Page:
1 tsp vanilla (or 1/4 tsp almond, depending on your preference)
1/8 tsp salt
2 cups powdered sugar, sifted
4-5 tbsp milk
food dye

Cream butter in stand mixer fitted with a paddle attachment. Add vanilla and salt, and beat until fully mixed. Add powdered sugar and mix for about 30 seconds on low, and then another 30 seconds on medium speed. Add 4 tbsp milk and mix on medium-high for about a minute. Add more milk if needed. Divide, if desired, and dye each half a different color. Using a pastry bag fitted with star tip, fill each cookie with frosting. Let sit for a couple hours on rack to allow frosting to set, then set in containers in one layer (I prefer tins because Tupperware is too air tight and will make the cookies go soft, and the frosting will be too gooey. If you use a Tupperware, keep one corner of the lid ajar so that air can get in the container.) After sitting overnight, you should be able to stack up cookies in a container, putting a piece of wax paper or parchment in between each layer. Cookies will keep up to one week.

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Margaux says….

I found this recipe years ago in Cook’s Illustrated for a coconut layer cake.  I love coconut cake, and this one looked perfect, as most “Cook’s” recipes are.  I’m just now finally getting around to making it, and I’m so thrilled I did!  The original recipe is for a 4-layer cake, but I wanted to make cupcakes so that I could share with several people, and they turned out great!  The frosting is so rich and heavenly, a cupcake is the perfect portion. 

You can find cream of coconut in the drinks section of the grocery store, or in the Mexican section, which is where I found it…Goya makes it. When you open the can, it will probably be really separated. The best way I found to fix that was by pouring it in to a medium bowl, microwaving it for 30-45 seconds, then whisking it until it’s smooth. Make sure it’s room temperature before using it.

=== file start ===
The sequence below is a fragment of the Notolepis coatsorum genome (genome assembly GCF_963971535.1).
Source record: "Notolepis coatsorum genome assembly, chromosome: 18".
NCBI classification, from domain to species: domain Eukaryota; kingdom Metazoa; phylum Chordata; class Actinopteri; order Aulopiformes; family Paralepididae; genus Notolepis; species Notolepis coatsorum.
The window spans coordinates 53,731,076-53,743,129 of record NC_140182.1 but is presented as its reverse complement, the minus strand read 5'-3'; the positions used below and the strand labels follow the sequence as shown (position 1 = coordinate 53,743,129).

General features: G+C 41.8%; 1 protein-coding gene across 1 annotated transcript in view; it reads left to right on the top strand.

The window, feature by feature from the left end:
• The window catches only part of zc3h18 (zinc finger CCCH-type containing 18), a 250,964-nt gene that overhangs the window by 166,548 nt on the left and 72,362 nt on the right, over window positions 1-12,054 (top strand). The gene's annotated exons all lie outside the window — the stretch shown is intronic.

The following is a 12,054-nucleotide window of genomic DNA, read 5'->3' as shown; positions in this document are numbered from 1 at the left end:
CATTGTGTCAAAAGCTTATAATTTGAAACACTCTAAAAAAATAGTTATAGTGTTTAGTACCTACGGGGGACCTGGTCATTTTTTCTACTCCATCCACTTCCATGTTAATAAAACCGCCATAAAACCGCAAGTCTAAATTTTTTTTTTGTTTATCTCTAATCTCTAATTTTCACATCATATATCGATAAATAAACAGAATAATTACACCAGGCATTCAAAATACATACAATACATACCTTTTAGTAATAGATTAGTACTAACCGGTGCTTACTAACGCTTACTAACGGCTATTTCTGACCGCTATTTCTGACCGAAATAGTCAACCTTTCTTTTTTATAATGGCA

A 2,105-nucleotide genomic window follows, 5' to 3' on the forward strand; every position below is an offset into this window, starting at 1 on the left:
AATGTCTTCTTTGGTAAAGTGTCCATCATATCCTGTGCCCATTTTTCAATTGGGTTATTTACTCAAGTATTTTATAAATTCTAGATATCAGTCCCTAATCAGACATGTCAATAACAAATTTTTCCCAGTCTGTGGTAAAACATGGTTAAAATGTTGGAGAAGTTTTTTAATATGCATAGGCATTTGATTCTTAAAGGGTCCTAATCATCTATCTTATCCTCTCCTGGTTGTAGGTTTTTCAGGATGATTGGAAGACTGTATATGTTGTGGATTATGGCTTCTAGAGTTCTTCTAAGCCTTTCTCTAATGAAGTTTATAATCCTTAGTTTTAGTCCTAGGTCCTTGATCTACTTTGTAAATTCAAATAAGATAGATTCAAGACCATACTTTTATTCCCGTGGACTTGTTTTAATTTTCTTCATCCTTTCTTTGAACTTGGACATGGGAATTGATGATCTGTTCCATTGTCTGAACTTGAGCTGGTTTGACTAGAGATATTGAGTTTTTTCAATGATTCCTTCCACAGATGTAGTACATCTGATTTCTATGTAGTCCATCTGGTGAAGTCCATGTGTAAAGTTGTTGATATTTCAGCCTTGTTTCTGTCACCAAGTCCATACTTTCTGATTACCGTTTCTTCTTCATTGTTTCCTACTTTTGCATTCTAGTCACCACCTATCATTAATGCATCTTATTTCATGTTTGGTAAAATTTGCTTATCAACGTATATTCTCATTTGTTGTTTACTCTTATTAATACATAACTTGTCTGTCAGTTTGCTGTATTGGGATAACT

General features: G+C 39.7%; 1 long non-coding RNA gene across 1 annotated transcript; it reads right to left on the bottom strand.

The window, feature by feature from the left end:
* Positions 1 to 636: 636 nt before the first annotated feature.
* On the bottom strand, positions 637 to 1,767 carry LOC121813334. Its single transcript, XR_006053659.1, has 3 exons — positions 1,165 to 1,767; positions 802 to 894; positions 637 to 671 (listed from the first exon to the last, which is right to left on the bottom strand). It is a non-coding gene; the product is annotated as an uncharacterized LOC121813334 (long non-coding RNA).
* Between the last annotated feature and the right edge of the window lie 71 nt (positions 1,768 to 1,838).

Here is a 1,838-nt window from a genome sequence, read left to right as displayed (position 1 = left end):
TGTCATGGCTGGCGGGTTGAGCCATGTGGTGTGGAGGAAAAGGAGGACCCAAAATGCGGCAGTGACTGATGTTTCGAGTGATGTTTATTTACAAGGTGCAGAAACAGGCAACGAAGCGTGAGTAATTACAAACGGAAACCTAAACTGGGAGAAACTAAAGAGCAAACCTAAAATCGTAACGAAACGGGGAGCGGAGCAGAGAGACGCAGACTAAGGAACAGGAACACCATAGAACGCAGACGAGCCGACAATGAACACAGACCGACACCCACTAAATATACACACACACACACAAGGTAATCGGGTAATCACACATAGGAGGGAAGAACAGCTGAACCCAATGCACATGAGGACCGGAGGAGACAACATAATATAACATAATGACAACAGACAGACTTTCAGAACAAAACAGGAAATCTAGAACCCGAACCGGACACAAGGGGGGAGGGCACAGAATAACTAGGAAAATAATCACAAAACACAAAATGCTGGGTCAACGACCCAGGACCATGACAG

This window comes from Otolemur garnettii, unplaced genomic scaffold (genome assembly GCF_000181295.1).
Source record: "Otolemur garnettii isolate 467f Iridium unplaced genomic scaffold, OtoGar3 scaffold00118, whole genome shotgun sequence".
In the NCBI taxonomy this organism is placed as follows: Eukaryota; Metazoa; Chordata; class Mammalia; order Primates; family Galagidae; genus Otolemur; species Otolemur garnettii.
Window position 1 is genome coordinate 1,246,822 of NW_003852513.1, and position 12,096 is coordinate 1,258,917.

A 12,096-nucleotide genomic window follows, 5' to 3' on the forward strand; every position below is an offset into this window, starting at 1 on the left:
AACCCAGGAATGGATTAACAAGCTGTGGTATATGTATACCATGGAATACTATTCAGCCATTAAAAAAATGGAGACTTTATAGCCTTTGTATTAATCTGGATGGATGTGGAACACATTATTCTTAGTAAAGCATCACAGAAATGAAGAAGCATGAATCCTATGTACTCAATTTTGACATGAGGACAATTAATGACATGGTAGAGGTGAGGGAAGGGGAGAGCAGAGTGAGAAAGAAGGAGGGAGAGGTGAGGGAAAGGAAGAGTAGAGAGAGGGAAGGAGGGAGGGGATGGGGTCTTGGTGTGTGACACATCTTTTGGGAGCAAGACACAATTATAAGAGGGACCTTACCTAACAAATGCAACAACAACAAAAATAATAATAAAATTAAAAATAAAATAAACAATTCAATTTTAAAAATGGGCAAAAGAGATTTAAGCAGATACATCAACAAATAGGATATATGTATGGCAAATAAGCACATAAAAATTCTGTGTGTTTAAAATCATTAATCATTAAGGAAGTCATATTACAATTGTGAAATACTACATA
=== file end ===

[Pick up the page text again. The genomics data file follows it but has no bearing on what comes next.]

Coconut Cupcakes
adapted from Cook’s Illustrated, April 2001

Cake
1 large egg plus 5 large egg whites
3/4 cup cream of coconut
1/4 cup water
1 tsp vanilla extract
1 tsp pure coconut extract
2 1/4 cups cake flour, sifted
1 cup superfine sugar
1 tbsp baking powder
3/4 tsp table salt
12 tbsp (1 1/2 sticks) unsalted butter, cut into 12 pieces, softened, but still cool

2 cups packed (about 8 oz.) sweetened shredded coconut

1. Adjust oven rack to lower middle position and heat oven to 325 degrees. Line muffin tins with 24 paper muffin cups.
2. Beat egg whites and whole egg in 4-cup measuring cup with fork to combine. Add cream of coconut, water, vanilla, and coconut extract and beat with fork until thoroughly combined.